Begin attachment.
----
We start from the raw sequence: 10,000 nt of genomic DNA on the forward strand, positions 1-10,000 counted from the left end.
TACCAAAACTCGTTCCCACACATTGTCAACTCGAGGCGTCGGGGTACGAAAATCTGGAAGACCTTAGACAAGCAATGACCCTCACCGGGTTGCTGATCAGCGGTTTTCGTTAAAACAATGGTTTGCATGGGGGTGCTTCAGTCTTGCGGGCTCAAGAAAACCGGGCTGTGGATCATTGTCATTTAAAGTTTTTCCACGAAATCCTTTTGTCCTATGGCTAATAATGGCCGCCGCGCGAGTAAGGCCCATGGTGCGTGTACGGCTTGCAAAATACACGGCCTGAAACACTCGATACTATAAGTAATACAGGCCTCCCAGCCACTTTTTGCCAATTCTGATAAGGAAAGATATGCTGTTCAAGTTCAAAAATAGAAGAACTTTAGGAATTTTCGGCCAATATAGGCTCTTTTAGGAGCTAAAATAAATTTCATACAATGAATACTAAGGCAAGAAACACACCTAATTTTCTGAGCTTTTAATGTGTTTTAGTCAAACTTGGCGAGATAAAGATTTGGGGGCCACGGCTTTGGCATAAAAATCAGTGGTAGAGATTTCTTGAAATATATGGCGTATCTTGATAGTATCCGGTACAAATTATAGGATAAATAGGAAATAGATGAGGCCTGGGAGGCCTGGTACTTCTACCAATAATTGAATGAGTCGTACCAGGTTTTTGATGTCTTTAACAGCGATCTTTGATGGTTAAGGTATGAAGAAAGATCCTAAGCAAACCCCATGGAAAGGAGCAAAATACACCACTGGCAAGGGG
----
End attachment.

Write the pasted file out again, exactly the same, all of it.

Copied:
We start from the raw sequence: 10,000 nt of genomic DNA on the forward strand, positions 1-10,000 counted from the left end.
TACCAAAACTCGTTCCCACACATTGTCAACTCGAGGCGTCGGGGTACGAAAATCTGGAAGACCTTAGACAAGCAATGACCCTCACCGGGTTGCTGATCAGCGGTTTTCGTTAAAACAATGGTTTGCATGGGGGTGCTTCAGTCTTGCGGGCTCAAGAAAACCGGGCTGTGGATCATTGTCATTTAAAGTTTTTCCACGAAATCCTTTTGTCCTATGGCTAATAATGGCCGCCGCGCGAGTAAGGCCCATGGTGCGTGTACGGCTTGCAAAATACACGGCCTGAAACACTCGATACTATAAGTAATACAGGCCTCCCAGCCACTTTTTGCCAATTCTGATAAGGAAAGATATGCTGTTCAAGTTCAAAAATAGAAGAACTTTAGGAATTTTCGGCCAATATAGGCTCTTTTAGGAGCTAAAATAAATTTCATACAATGAATACTAAGGCAAGAAACACACCTAATTTTCTGAGCTTTTAATGTGTTTTAGTCAAACTTGGCGAGATAAAGATTTGGGGGCCACGGCTTTGGCATAAAAATCAGTGGTAGAGATTTCTTGAAATATATGGCGTATCTTGATAGTATCCGGTACAAATTATAGGATAAATAGGAAATAGATGAGGCCTGGGAGGCCTGGTACTTCTACCAATAATTGAATGAGTCGTACCAGGTTTTTGATGTCTTTAACAGCGATCTTTGATGGTTAAGGTATGAAGAAAGATCCTAAGCAAACCCCATGGAAAGGAGCAAAATACACCACTGGCAAGGGG